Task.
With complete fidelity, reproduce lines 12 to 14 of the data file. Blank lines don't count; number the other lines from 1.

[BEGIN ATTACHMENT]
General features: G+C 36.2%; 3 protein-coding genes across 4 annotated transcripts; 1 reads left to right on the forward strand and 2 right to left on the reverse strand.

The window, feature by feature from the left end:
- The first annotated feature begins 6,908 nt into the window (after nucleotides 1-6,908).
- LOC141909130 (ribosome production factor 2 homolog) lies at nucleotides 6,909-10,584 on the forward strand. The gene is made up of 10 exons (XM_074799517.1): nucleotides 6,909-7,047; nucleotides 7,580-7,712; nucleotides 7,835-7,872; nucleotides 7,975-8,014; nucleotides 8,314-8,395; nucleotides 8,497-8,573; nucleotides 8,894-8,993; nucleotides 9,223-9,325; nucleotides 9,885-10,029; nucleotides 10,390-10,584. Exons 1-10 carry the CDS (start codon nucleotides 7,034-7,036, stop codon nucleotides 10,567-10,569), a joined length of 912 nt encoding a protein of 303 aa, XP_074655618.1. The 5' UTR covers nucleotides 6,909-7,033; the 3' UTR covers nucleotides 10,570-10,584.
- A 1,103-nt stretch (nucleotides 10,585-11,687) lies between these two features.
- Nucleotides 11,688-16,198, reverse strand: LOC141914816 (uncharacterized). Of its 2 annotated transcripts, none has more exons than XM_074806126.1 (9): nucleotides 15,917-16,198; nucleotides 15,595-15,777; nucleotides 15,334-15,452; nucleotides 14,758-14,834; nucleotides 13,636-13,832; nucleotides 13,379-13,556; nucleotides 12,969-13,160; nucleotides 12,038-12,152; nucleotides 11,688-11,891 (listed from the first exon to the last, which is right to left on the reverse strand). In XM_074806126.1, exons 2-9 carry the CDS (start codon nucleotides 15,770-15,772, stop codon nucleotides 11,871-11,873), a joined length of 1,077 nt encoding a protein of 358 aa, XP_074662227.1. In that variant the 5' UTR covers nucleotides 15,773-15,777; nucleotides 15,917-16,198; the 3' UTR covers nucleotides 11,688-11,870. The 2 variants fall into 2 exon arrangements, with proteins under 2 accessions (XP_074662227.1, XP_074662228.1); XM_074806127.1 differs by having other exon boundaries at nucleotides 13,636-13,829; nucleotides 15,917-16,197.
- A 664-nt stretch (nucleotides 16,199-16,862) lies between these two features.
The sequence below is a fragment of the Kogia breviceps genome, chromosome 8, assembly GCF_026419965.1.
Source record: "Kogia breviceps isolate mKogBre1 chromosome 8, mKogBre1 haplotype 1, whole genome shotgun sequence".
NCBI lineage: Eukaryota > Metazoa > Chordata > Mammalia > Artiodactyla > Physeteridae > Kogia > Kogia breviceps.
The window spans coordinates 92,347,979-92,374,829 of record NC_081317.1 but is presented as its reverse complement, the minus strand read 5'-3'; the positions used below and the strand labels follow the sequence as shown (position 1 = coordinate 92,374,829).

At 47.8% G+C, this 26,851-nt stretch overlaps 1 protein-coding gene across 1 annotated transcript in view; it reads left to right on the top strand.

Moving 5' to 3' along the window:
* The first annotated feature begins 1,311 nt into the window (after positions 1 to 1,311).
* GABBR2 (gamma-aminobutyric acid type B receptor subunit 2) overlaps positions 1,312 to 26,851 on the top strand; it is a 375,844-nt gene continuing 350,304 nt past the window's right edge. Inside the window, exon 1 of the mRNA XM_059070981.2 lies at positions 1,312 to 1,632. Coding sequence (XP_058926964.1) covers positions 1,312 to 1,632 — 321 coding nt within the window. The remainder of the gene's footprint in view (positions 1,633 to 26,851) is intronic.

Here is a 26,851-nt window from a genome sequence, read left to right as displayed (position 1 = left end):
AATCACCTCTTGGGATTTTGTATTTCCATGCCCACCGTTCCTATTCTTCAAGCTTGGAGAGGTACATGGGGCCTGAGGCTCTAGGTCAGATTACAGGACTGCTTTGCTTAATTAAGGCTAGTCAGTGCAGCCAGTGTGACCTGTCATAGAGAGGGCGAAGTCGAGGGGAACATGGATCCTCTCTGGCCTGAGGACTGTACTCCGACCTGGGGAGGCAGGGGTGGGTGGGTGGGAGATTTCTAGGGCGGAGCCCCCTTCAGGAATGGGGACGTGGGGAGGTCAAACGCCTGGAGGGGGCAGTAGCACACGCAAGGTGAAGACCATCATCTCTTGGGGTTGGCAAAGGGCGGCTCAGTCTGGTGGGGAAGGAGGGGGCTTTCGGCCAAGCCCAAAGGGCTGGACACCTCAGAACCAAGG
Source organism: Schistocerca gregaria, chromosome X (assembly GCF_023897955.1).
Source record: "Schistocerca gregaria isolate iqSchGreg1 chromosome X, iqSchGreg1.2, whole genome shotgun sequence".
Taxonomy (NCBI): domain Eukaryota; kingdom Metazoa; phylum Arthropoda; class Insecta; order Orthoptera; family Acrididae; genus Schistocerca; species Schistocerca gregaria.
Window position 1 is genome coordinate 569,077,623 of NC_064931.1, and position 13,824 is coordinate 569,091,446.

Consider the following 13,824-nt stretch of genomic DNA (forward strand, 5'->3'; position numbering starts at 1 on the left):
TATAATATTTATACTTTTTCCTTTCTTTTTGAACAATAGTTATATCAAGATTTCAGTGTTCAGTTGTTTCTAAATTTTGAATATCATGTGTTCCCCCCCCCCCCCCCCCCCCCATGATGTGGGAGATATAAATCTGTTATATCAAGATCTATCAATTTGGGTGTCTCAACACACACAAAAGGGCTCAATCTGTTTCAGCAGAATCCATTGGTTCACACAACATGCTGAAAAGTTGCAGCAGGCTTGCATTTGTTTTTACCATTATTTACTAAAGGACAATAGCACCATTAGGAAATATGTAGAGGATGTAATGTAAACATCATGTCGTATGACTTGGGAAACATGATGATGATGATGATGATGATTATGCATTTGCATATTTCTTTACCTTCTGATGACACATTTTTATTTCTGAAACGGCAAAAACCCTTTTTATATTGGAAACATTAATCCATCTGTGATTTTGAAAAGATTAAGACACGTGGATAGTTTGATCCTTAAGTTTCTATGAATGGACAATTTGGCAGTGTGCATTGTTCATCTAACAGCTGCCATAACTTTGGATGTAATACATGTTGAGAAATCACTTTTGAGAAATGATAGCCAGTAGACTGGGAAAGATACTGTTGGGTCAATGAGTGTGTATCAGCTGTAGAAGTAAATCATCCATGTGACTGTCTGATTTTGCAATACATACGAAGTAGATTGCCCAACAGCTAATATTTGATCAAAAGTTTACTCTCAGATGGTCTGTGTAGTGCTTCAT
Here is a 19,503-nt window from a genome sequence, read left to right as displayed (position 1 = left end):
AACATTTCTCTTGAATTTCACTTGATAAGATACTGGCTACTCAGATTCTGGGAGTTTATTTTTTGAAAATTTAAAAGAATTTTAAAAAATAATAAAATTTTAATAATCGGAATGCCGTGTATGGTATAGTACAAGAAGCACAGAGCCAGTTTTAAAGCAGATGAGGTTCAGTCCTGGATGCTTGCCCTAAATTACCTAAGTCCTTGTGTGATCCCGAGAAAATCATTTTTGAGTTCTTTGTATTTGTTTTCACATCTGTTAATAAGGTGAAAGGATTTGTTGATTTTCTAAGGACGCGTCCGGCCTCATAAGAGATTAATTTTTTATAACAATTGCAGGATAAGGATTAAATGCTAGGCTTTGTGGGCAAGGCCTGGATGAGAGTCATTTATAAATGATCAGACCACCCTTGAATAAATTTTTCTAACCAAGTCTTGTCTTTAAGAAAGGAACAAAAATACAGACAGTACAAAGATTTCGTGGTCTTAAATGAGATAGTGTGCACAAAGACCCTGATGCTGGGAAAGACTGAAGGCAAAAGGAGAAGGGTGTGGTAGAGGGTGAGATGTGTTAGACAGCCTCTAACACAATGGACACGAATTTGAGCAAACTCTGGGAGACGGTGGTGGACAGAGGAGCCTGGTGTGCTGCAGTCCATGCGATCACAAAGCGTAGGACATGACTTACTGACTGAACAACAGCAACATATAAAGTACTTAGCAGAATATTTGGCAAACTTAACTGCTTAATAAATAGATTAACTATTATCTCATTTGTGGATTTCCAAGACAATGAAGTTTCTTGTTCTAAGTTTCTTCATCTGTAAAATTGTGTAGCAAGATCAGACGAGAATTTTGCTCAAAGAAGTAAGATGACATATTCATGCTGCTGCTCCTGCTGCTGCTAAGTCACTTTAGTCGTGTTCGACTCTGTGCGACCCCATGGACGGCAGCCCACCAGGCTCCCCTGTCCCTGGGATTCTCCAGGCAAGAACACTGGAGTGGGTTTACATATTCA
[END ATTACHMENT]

At 47.8% G+C, this 26,851-nt stretch overlaps 1 protein-coding gene across 1 annotated transcript in view; it reads left to right on the top strand.

Moving 5' to 3' along the window:
* The first annotated feature begins 1,311 nt into the window (after positions 1 to 1,311).